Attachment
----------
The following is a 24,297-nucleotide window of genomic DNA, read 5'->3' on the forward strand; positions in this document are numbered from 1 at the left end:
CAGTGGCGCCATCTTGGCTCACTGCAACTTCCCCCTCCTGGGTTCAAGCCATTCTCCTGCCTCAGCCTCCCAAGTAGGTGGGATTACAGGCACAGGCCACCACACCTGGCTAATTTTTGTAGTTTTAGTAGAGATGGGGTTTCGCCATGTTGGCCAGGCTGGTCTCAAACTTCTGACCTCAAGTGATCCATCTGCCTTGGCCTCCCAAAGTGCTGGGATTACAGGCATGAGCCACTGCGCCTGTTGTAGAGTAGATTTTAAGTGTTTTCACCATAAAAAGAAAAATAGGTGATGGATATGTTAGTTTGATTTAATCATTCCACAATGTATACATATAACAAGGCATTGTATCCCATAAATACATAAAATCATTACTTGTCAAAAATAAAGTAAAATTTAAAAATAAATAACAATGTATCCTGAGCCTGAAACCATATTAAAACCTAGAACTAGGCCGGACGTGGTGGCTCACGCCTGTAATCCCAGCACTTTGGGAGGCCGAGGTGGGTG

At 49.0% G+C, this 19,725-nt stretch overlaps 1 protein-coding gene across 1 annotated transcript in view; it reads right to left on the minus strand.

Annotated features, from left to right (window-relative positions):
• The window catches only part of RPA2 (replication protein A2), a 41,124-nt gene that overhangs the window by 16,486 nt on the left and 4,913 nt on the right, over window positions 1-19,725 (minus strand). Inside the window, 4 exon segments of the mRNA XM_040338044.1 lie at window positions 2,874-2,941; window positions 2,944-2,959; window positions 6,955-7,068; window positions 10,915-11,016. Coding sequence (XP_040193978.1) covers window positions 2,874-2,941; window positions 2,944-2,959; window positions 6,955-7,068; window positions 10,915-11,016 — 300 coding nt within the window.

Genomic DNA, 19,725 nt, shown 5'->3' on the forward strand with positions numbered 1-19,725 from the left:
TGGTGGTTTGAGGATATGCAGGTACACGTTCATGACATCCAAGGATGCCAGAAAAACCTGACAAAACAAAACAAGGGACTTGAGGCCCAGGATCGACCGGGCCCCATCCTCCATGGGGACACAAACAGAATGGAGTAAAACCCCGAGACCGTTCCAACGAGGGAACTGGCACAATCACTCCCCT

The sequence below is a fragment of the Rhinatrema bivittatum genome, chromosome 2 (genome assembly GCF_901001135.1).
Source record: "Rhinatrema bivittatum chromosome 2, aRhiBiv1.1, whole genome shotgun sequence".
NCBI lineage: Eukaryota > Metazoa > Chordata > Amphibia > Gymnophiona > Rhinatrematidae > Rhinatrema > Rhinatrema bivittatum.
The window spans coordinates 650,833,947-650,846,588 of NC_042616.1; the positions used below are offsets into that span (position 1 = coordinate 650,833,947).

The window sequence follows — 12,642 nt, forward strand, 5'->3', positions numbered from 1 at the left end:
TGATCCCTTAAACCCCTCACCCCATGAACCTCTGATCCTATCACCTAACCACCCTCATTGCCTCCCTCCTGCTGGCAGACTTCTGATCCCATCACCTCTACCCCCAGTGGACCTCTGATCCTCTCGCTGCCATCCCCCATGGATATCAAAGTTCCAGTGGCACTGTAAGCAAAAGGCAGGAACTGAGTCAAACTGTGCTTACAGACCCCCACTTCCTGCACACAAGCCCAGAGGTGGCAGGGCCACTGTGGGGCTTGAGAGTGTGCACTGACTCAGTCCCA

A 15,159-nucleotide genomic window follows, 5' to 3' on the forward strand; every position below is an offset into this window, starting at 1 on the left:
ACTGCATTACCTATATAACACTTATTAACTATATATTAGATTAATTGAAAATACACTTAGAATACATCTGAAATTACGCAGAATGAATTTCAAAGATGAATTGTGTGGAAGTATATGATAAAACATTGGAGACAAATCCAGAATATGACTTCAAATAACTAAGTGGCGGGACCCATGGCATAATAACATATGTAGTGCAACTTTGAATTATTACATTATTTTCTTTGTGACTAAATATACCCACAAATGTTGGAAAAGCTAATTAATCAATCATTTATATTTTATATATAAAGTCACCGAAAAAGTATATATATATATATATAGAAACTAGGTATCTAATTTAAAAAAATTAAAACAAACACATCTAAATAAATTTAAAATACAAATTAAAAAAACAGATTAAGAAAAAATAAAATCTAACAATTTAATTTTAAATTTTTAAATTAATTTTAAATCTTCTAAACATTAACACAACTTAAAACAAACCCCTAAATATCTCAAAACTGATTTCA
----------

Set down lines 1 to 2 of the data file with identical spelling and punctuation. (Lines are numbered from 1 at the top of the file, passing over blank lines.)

The following is a 24,297-nucleotide window of genomic DNA, read 5'->3' on the forward strand; positions in this document are numbered from 1 at the left end:
CAGTGGCGCCATCTTGGCTCACTGCAACTTCCCCCTCCTGGGTTCAAGCCATTCTCCTGCCTCAGCCTCCCAAGTAGGTGGGATTACAGGCACAGGCCACCACACCTGGCTAATTTTTGTAGTTTTAGTAGAGATGGGGTTTCGCCATGTTGGCCAGGCTGGTCTCAAACTTCTGACCTCAAGTGATCCATCTGCCTTGGCCTCCCAAAGTGCTGGGATTACAGGCATGAGCCACTGCGCCTGTTGTAGAGTAGATTTTAAGTGTTTTCACCATAAAAAGAAAAATAGGTGATGGATATGTTAGTTTGATTTAATCATTCCACAATGTATACATATAACAAGGCATTGTATCCCATAAATACATAAAATCATTACTTGTCAAAAATAAAGTAAAATTTAAAAATAAATAACAATGTATCCTGAGCCTGAAACCATATTAAAACCTAGAACTAGGCCGGACGTGGTGGCTCACGCCTGTAATCCCAGCACTTTGGGAGGCCGAGGTGGGTG